By July 27, 2009 Read More →

10-10-10 Decision Making

10-10-10DecisionMaking

A friend shared a simple technique for improving decision making and helping prioritize.  It’s 10-10-10, by Suzy Welch.  You basically test your decisions against time frames to make better decisions.  You can use it to improve decisions at work, life, business, love or anything really.  By testing your decisions against different time frames, you expose your needs, fears, desires, and unconscious agendas.  This can help you identify and live to your deepest goals and values.

How To Use 10-10-10
To use 10-10-10 for decision making, you can simply ask yourself 3 questions:

  • Question 1. What are the consequences of my decision in 10 minutes?
  • Question 2. What are the consequences of my decision in 10 months?
  • Question 3. What are the consequences of my decision in 10 years?

What I like about the approach is its simple and question driven.  What I also like about the technique is that it’s an effective way to practice temporal skills.  As a project leader, I have to constantly evaluate my decisions against the future impact.  In fact, I would say that leading projects has forced me to develop my anticipation and temporal skills. When you’re in it for the long-haul, you stop taking short cuts and you go for sustainable results, which means living your values, playing to your strengths, following your passions, and weighting the impact of choices over time.

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12 Comments on "10-10-10 Decision Making"

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  1. Hi J.D.
    Once again, you are The Test Master.
    Great tips, I will try it sometime.
    Thank you for sharing.
    Giovanna Garcia
    Imperfect Action is better than No Action

  2. Lance says:

    Hi J.D.,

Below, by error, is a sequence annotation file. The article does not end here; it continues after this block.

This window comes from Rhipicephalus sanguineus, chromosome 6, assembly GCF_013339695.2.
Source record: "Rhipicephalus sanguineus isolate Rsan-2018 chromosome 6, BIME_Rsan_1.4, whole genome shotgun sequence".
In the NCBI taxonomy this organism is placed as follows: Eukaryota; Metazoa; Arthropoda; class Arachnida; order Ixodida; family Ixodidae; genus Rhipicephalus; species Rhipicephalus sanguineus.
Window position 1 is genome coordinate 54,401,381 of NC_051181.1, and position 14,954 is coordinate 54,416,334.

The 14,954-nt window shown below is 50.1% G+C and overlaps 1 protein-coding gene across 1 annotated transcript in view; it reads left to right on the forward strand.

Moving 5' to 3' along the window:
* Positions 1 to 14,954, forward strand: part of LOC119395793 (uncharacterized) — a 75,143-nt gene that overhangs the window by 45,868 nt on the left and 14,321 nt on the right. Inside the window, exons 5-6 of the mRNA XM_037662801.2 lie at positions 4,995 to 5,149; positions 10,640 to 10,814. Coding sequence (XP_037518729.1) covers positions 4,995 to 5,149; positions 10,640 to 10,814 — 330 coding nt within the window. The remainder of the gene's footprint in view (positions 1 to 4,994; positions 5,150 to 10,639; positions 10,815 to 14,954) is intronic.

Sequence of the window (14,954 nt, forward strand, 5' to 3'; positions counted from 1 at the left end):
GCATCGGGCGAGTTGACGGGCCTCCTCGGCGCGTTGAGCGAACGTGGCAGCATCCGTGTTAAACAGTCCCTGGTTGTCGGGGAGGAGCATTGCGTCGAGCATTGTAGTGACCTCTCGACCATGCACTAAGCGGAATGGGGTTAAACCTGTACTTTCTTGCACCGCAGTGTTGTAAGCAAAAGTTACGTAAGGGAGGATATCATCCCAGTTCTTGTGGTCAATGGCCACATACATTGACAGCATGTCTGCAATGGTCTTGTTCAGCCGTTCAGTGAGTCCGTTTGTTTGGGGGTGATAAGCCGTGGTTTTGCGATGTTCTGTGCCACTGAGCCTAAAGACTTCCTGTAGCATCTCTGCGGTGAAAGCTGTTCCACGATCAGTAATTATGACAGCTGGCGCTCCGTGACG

And this all sounds so simple – three questions! And because it’s simple, it’s also easy to do. And that’s the recipe for something that can “stick”. I’ll try it out!

  3. Hi JD,

    Great advice which is very simple yet powerful. So many times people are unaware that their choices have consequences. What we do in this moment determines the next moment. :)

  4. Hi JD

    I’m always in need of help with decision-making. My biggest downfall tends to be getting stuck on the “when is the best time to do it”.

    I’ll give this one a go.

    Thanks,
    Juliet

  5. Wow, this is great! I’ve never really thought about it like that before, but those are three excellent questions to ask when making a decision.

  6. Jeremy says:

    I was just spending some time readling one of John Maxwell’s books yesterday that spoke about the 1% idea. That 1% idea is that many small things add up to really large things. The difficult problem with this is that if the 1% ideas are not aligned you end up doing a lot of random work without accomplishing anything. I am thinking that by using the 10/10/10 test it would be a quick test to focus the energy in choosing the right 1%’s.

  7. Always good to think through the long term implications. I like the snappiness of this.

  8. Very practical and it also gives a good sense of perspective
    me like it ;)

  9. JD says:

    @ Giovanna

    I’m a fan of testing results. I’m often surprised by what works, and what doesn’t.

    @ Lance

    You’re right – simple is definitely what helps makes things stick.

    @ Nadia

    It’s like a chain of dominoes. It seems like a little reflection goes a long way.

    @ Juliet

    You’re asking the right question. Many things do have an expiration date, and some things have better windows of opportunity than others. One question that helps me is, “what’s the next best thing for me to do?”

    @ Positive Present

    Good things really do come in small packages. I like the fact that the 3 questions can have dramatically different answers.

    @ Jeremy

    Beautiful point. I remember the 1% idea, and you’re right, the 10/10/10 is a great way to focus and prioritize.

    @ Fred

    I like the fact it’s quick and cuts right to the chase. It’s amazing how many things don’t matter in 10 months or 10 years. The 10 year one really shines the light on what sort of things would be highlights in your life.

    @ Alik

    Perspective really changes everything. The better your perspective, the better you’re equipped for better choices.

  10. Jimmy May says:

    A very successful CIO with whom I formerly worked uses a similar approach. My current customer distills it down to this: How will this affect my W-2 (clever, but not quite as useful).